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Monday, February 8, 2010

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By Emma Krasov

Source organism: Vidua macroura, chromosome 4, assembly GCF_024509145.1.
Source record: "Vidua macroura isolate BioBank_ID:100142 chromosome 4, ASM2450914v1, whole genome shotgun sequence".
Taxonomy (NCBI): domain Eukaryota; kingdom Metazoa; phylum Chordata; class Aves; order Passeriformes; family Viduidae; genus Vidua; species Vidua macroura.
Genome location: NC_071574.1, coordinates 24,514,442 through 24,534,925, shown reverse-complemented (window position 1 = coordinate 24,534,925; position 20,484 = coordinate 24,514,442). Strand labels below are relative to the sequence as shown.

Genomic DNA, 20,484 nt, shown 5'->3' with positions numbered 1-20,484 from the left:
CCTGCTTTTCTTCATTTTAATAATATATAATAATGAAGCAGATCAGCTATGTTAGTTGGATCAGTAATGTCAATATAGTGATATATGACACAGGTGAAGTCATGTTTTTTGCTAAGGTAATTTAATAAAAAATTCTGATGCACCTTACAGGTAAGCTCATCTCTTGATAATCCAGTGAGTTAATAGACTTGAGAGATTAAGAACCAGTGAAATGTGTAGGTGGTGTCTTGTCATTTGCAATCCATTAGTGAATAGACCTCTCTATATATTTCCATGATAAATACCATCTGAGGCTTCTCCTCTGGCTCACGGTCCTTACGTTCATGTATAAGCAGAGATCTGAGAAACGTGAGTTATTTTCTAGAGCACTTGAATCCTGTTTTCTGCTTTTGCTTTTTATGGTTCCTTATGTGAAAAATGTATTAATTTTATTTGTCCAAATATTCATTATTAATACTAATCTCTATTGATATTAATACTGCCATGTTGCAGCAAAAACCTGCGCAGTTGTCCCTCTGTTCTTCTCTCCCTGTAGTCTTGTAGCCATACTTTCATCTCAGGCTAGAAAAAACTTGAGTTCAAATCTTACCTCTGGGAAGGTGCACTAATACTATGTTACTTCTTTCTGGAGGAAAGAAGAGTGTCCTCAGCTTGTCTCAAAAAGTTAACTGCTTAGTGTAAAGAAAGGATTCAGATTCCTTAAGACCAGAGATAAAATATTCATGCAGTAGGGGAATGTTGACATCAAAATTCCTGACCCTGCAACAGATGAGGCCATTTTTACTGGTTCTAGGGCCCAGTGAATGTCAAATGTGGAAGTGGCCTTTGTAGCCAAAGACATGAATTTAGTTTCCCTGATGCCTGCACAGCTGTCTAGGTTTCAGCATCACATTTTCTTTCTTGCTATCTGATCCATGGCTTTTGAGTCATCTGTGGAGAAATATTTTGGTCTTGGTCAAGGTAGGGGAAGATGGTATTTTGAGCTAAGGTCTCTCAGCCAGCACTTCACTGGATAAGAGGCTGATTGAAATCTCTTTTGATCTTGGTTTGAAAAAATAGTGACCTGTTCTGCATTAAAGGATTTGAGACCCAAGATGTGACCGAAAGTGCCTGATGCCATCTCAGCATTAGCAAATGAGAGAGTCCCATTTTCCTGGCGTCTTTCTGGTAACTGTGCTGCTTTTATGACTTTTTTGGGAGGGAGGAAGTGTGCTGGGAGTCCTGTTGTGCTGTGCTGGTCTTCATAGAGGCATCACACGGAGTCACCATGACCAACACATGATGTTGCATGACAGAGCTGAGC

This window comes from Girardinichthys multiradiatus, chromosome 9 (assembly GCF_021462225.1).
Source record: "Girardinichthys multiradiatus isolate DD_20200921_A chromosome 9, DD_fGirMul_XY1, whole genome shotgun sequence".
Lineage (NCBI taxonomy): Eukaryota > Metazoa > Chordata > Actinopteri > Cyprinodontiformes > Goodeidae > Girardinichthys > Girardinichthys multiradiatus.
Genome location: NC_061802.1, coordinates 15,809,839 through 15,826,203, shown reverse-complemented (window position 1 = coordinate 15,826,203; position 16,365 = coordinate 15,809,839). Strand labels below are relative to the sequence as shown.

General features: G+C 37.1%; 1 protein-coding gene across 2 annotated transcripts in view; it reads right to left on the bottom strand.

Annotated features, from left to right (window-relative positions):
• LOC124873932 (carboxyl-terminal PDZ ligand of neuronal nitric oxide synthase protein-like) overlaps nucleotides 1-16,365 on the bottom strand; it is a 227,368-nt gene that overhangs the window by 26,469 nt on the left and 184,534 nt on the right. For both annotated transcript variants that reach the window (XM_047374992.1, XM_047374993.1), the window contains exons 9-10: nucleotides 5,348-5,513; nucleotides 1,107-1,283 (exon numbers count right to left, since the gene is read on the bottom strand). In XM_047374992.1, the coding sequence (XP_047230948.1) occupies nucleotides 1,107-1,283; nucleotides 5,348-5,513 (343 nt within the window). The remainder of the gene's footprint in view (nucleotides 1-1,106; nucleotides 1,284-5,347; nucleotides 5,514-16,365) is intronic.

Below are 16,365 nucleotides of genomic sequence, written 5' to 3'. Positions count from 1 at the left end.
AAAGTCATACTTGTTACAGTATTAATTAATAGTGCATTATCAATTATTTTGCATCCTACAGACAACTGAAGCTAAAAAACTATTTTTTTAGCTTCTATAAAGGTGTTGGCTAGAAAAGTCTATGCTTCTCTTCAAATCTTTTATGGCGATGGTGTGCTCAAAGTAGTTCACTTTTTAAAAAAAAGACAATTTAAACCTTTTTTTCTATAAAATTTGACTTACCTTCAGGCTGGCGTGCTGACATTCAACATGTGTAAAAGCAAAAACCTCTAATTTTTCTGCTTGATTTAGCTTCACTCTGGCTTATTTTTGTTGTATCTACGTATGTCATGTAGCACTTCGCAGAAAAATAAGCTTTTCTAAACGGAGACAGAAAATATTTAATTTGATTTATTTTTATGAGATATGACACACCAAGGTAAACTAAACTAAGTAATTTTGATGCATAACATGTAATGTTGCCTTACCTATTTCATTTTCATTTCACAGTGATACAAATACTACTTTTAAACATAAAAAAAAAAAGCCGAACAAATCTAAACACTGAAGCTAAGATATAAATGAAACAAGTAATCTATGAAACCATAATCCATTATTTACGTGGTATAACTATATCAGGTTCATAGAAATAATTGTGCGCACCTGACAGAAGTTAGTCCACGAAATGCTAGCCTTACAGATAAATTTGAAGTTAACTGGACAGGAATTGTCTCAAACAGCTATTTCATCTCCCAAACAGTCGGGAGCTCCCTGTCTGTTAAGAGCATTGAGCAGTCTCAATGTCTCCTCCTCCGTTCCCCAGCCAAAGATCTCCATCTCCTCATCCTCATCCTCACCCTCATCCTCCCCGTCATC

Observing enigmatic artwork of the contemporary Belgian artist Luc Tuymans piece after piece, gallery after gallery, is like trying to remember a dream that woke you up. Vivid colors and crisp outlines fade away, distinct events blur into secondary recollections, and the reality of the everyday overwhelms now distant happenings. Only the dream is a nightmare, and the happenings are all too real and belong to the very recent history. Tuymans turns to a “total psychological breakdown of Europe” as he puts it, caused by WWII and the Holocaust; depicting a gas chamber disguised as a shower, and spinach tablets – one of the genius German inventions, used by the Nazis on the Eastern front, and later adopted by NASA. He explores the history of Congo – formerly a colony of Belgium, and its gruesome reality in time of liberation. Following “the banality of evil” the artist turns to mundane details in the lives of serial killers and of the terminally ill, relentlessly conveing an idea of the normalcy of a nightmare, which is always lurking just beneath the surface of civility and propriety. In the first U.S. restrospective of Tuymans work, jointly organized by SFMOMA and the Wexner Center for the Arts (Columbus, Ohio) co-curators Madeleine Grynsztejn and Helen Molesworth present approxiamately 75 paintings in chronological order, which the artist rejected in his previous shows despite the fact that he usually works in series creating groups of paintings around a theme or an idea. The curators introduced the show as “a spectacular and ravishing experience,” and “beautiful, never pretty, and deeply disturbing.” Present at the opening, Tuymans gave a tour of his show to the SF art reviewers explaining the layers of meaning under each of his haunting works. Luc Tuymans is on view through May 2 at SFMOMA, 151 Third Street, San Francisco. 415-357-4000, Images: Luc Tuymans, Schwarzheide, 1986; oil on canvas; 23 5/8 x 27 5/8 in. (60 x 69.9 cm); Private collection; © Luc Tuymans; photo: courtesy David Zwirner, New York; Luc Tuymans, Body, 1990; oil on canvas; 19 1/4 x 13 3/4 in. (48.9 x 34.9 cm); Stedelijk Museum voor Actuele Kunst, Ghent; © Luc Tuymans; photo: Dirk Pauwels, courtesy the artist.


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